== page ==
Graphic Designer Wins Battle For Justice Against NHS Trust

Lawyers Secure Settlement After Errors Leave Man’s Finger Permanently Disfigured

20.05.2013

By Helen MacGregor

A graphic designer who feared he would never work again after medical staff failed to recognise he had broken his middle finger in a cycling accident says he hopes lessons have been learnt to prevent anyone else going through the same ordeal.

James Symonds, from Bristol, was told by doctors at the Royal Gwent Hospital that his collar bone was fractured and he had a mild head injury but his fingers were definitely not broken after falling off his bicycle in a park in Newport in July 2011.

But after spending nearly a month in agony and struggling to bend or move his right middle finger, doctors at Bristol Royal Infirmary found it was in fact fractured and displaced and it needed surgery as soon as possible to prevent further damage.

Despite having a metal pin inserted to try and realign the bone, further X-rays showed it hadn’t worked and the 35-year-old was given the devastating news that it was unlikely his finger would ever fully heal, jeopardising his job as a graphic designer which requires him to draw.

James instructed medical law experts at Irwin Mitchell to help find answers about whether more could have been done to diagnose the broken bone and is speaking out for the first time after Aneurin Bevan Health Board agreed to pay a five-figure settlement for his ongoing physiotherapy, loss of earnings, pain and suffering.

Irwin Mitchell found that staff at the Royal Gwent Hospital A&E department failed to investigate the potential injury to James’ middle finger and the radiology department 
X-Rayed the top and side of his ring finger but only X-rayed the top of his middle finger meaning the fracture below went unnoticed.

Andrew Bowman, a specialist lawyer from the firm’s Bristol office who represents James, said: “James suffered nasty injuries after falling off his bike and believed he was getting the best possible scans and treatment at hospital.

“Sadly, this was not the case and despite his middle finger being swollen and causing him a significant amount of pain, staff in two departments failed to fully assess the damage.

“This resulted in the injury becoming far worse than it would have been if it was treated straight away and he has now been told that he will never regain full movement in his middle finger – something which was completely avoidable had they carried out the correct x-rays initially.”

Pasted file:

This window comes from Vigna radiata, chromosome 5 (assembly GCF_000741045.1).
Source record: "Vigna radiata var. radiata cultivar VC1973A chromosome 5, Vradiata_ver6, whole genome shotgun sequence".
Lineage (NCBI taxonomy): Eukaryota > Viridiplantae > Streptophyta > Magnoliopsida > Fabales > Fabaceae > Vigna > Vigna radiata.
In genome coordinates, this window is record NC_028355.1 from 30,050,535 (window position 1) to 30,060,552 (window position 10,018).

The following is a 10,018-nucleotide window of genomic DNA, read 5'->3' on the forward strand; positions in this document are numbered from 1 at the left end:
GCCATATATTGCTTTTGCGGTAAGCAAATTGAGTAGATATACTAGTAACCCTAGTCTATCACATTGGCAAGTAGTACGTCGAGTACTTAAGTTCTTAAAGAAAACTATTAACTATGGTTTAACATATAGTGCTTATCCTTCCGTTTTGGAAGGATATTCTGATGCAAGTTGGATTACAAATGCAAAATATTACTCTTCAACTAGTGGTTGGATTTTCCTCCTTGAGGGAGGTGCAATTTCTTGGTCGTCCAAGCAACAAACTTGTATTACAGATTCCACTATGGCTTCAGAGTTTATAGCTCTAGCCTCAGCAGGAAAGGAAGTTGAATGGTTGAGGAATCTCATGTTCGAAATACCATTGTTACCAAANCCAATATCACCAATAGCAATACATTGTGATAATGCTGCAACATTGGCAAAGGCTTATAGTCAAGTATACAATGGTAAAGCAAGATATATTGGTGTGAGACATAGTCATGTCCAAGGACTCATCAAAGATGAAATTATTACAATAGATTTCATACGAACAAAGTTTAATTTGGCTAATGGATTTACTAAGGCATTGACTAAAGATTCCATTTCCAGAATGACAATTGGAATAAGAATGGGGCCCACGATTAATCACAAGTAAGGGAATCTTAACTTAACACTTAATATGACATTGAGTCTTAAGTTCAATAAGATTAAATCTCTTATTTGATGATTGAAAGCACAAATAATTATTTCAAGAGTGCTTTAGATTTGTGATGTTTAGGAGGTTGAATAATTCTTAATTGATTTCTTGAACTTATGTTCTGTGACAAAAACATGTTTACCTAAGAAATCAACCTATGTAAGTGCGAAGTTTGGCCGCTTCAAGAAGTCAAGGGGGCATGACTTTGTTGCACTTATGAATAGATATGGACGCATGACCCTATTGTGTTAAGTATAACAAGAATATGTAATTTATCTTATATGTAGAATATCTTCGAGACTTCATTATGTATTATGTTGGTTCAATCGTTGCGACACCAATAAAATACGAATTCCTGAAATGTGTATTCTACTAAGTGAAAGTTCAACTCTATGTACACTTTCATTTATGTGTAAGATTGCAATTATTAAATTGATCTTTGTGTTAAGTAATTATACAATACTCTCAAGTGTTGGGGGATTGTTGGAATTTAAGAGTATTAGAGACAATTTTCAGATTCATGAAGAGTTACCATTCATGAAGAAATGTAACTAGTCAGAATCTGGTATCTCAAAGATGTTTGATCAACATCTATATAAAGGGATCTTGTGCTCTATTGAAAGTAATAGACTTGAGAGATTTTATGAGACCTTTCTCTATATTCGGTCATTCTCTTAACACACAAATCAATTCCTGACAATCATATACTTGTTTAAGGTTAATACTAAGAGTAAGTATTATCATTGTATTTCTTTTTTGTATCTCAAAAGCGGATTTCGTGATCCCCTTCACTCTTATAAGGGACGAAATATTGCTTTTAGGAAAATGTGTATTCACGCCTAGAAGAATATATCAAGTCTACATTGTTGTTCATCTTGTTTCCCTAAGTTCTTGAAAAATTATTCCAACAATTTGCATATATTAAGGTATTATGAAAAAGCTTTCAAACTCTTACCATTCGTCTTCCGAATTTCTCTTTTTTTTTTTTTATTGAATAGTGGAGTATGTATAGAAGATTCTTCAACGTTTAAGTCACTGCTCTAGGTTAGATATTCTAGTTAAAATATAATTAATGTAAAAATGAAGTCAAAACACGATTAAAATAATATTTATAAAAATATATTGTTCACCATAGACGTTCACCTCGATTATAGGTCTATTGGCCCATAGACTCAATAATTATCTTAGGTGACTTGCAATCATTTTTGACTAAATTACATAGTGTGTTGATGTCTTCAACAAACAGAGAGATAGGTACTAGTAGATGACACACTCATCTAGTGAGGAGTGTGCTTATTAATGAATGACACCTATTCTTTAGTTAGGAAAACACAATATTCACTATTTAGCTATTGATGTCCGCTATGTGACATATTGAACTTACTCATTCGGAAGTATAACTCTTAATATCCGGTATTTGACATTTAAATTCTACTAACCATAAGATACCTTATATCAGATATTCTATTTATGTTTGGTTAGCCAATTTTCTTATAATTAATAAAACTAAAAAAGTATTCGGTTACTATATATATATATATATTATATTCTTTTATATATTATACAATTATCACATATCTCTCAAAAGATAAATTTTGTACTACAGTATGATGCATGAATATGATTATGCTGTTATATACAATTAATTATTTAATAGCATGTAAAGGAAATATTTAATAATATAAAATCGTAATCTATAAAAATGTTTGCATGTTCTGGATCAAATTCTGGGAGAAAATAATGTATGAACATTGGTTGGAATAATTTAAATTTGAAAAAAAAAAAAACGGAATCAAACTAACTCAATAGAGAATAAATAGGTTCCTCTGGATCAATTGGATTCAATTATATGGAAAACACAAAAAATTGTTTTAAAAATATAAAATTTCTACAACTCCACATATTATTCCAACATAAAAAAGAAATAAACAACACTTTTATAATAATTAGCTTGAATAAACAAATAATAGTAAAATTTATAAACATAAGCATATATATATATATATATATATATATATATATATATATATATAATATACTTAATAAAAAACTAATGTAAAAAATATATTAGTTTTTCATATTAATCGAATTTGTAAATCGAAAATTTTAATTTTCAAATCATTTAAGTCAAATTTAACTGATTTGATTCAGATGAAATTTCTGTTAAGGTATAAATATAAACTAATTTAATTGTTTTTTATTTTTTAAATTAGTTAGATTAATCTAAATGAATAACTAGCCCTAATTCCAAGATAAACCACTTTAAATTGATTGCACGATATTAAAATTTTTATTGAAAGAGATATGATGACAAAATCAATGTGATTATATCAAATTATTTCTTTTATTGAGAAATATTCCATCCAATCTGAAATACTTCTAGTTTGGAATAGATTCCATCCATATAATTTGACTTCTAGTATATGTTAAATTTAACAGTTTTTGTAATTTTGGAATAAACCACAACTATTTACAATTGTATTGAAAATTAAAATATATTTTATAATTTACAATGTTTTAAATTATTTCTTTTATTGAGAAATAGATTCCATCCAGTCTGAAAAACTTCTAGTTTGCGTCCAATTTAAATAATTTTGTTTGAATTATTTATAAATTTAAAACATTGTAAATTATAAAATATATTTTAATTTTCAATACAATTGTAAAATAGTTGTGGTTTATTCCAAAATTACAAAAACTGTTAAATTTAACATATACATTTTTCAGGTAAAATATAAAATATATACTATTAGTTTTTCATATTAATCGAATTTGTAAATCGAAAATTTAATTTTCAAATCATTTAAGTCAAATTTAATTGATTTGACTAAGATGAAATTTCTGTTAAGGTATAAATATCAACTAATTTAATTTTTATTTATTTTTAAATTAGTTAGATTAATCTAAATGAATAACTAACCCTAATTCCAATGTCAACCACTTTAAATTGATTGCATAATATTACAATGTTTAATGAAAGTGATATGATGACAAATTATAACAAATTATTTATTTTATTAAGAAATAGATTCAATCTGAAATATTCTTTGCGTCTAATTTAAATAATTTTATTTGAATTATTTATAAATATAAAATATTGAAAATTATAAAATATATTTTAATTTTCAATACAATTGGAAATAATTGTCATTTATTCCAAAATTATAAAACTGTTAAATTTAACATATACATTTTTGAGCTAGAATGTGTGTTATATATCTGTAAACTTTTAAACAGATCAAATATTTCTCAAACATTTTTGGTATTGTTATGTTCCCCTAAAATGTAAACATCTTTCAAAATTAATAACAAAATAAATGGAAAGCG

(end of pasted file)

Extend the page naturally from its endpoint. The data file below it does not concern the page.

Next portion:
James has now also been told that he may even need the bones fusing in future which would leave his finger permanently in the claw position meaning he would struggle with day to day tasks and his current creative work.

Bowman added: “It is crucial that staff learn from this and improvements are made in staff training to recognise the importance of thorough scans to treat injuries as quickly and as safely as possible.”

James said: “I was in absolute agony with my finger but trusted I was in the best possible care. When things didn’t improve after a couple of weeks I knew there must be something seriously wrong. It was a struggle to do my work and carry out simple tasks around the house such as getting dressed and cooking.

“It became so bad that I took myself to A&E at Bristol Royal Infirmary and after seeing a physiotherapist they recognised immediately that there was serious damage and a full suite of X-rays confirmed that.

“I was rushed for surgery the next day to try and realign my finger but sadly it didn’t work and I’ve now been told it’s unlikely to improve further and I’m at risk of arthritis.

“It makes me very angry to think that if doctors had recognised the injury straight away when they should have done, it is highly likely my finger could have been fixed and I wouldn’t have to worry about what the future will hold.

“I just hope lesson have been learnt from the errors made in my care to prevent anyone else going through the same ordeal.”

Read more about Irwin Mitchell's expertise relating to Medical Negligence claims